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Sarah Palin won’t go away. Despite having very little political or scholarly clout, Sarah Palin is still somehow a very prominent figure. After being a part of the losing 2008 Presidential ticket, Palin has not had any serious political involvement. Instead, she has given up her seat as Governor of Alaska, starred in her own reality TV show, made critical comments against President Obama, Chris Christie, and the Pope, and, most recently, written a book about Christmas. Since Palin does not hold political office or play a large role in any public sphere, the question of the day is this: why is she still around? The answer to that is simple: the media loves to cover her and the people love to hear about her. She has become an entertainment, even a joke. This leads to an even better question: how did she turn into a joke to so many people when originally people were very excited about her? The answer to this question is also simple: media and society are increasingly portraying women as sex objects and nothing more. Sexual objectification is the underlying reason why people stopped taking Sarah Palin seriously during the 2008 campaign and why they still do not take her seriously. This sexual objectification is also a contributing factor to the loss that the McCain/Palin ticket experienced in 2008.

 

Women experience many double standards throughout life. Female political candidates are no different. In campaigns, female candidates are subjected to a different and harsher type of critique. Female candidates need to exhibit both feminine and masculine qualities, take care of their families, and be appealing, all at the same time. In their article, “Sexualizing Sarah Palin: The Social and Political Context of the Sexual Objectification of Female Candidates,” Caroline Heldman and Lisa Wade discuss how society’s and media’s objectification of women has hindered female success in the political sphere. They discuss in length others’ research on sexual objectification, media’s impact on society, the normalization of female degradation, and women in politics.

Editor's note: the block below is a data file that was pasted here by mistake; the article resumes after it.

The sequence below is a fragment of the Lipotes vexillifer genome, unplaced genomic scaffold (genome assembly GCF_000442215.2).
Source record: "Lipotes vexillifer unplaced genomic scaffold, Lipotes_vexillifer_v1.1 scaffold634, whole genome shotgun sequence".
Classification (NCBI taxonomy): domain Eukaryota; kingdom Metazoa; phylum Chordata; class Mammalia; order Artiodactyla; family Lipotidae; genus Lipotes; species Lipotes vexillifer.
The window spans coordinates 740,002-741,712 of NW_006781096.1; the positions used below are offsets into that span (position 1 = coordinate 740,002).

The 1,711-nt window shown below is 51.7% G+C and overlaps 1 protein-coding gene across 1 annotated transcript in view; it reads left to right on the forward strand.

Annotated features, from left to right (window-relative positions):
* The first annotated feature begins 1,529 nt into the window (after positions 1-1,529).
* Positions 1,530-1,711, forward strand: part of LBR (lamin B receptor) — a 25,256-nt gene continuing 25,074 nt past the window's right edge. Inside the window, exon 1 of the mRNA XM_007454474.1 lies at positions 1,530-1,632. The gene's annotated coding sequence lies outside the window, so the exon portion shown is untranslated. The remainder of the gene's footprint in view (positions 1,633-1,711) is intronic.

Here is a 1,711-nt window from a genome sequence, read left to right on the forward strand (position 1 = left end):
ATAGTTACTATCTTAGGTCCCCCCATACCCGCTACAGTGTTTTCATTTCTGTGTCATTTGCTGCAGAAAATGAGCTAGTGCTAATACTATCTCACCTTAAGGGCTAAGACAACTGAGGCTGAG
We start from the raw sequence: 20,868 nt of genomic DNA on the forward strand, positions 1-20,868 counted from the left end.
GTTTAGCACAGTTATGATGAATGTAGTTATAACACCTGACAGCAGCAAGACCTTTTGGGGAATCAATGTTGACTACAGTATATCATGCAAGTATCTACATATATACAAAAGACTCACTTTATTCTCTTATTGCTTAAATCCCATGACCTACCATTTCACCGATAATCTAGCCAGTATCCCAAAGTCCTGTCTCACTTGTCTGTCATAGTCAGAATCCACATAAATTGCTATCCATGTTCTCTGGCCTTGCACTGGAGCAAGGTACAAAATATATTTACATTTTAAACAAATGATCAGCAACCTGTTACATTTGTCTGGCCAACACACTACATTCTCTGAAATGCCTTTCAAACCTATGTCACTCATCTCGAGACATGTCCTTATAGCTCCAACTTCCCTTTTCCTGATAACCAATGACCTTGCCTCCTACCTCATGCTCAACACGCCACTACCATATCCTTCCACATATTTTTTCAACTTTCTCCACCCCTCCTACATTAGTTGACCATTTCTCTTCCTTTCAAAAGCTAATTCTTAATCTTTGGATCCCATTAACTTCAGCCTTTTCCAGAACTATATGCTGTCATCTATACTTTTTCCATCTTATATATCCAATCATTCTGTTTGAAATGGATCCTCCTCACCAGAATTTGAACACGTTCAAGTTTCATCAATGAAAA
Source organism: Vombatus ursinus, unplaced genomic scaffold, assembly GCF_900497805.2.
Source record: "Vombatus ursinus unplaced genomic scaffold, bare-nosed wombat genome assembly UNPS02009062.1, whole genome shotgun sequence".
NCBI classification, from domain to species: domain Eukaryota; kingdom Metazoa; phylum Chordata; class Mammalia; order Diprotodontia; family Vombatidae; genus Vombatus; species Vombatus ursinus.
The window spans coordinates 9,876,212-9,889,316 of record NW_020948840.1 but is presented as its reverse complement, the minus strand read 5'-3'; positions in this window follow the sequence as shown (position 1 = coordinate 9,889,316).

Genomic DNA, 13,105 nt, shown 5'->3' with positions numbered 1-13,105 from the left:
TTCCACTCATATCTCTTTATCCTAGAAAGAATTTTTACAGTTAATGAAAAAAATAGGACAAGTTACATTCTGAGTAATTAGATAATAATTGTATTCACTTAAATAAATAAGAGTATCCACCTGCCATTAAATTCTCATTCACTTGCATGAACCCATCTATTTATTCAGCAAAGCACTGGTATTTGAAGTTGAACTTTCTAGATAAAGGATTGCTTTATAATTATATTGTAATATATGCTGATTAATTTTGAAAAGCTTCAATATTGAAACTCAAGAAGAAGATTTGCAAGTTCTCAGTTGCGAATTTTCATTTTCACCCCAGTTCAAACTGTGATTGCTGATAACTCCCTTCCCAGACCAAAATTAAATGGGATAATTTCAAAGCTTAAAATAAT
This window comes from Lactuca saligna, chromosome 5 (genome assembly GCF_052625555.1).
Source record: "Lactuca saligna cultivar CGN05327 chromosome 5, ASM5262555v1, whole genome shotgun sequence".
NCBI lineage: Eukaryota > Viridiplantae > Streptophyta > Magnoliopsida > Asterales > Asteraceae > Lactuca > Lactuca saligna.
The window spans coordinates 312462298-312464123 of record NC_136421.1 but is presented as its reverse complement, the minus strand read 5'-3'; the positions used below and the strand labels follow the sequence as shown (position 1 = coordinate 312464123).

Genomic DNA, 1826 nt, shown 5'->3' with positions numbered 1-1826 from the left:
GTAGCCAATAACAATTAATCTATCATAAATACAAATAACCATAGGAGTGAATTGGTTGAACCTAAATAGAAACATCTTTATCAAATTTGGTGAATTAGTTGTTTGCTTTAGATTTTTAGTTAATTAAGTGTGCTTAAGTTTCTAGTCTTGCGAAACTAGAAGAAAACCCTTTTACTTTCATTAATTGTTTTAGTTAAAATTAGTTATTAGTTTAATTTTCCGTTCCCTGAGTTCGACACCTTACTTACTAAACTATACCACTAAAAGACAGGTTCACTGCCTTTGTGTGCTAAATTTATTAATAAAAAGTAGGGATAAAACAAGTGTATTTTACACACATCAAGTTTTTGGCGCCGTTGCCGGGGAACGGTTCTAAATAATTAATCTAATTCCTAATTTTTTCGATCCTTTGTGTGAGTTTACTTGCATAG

Heldman and Wade discuss the Objectification Theory to explain the increased normalization of women being seen and treated as sex objects and third wave feminism to explain how women can contribute to this normalization. The Objectification Theory is the idea that a large amount of emphasis is put on women’s appearance, which “leads them to internalize observers’ perspectives and chronically monitor themselves in terms of how others would evaluate their appearance.”  The Objectification Theory discusses not just a woman’s objectification of herself, but others objectification of her as well. Third wave feminism is a branch of feminism that view sexuality and sexual objectification as a source of power. This type of feminism has led into a “girl culture,” which is the idea that women can be empowered through “girly” things such as high heels, clothes, make up, etc.

 

The media is the main perpetrator in the projection of women as sexual objects. Since advertisements have increased exponentially over the past few decades, advertisers have to use shock value to get consumers to pay attention to their ads. Sexually explicit content has proved to have the most highly effective shock value, so advertisers are utilizing that tactic in order to have successful ads. The type of sexually explicit content we see today includes objectifying and degrading women, violence against women, and borderline pornographic content. These ads have become normalized and expected in today’s society whereas in the early 1990s (shortly after the women’s movement of the 1970s) surveys show that people were highly offended by this type of content. Pornography is also becoming more normalized and accepted, which also contributes to society’s viewing of women as sex objects.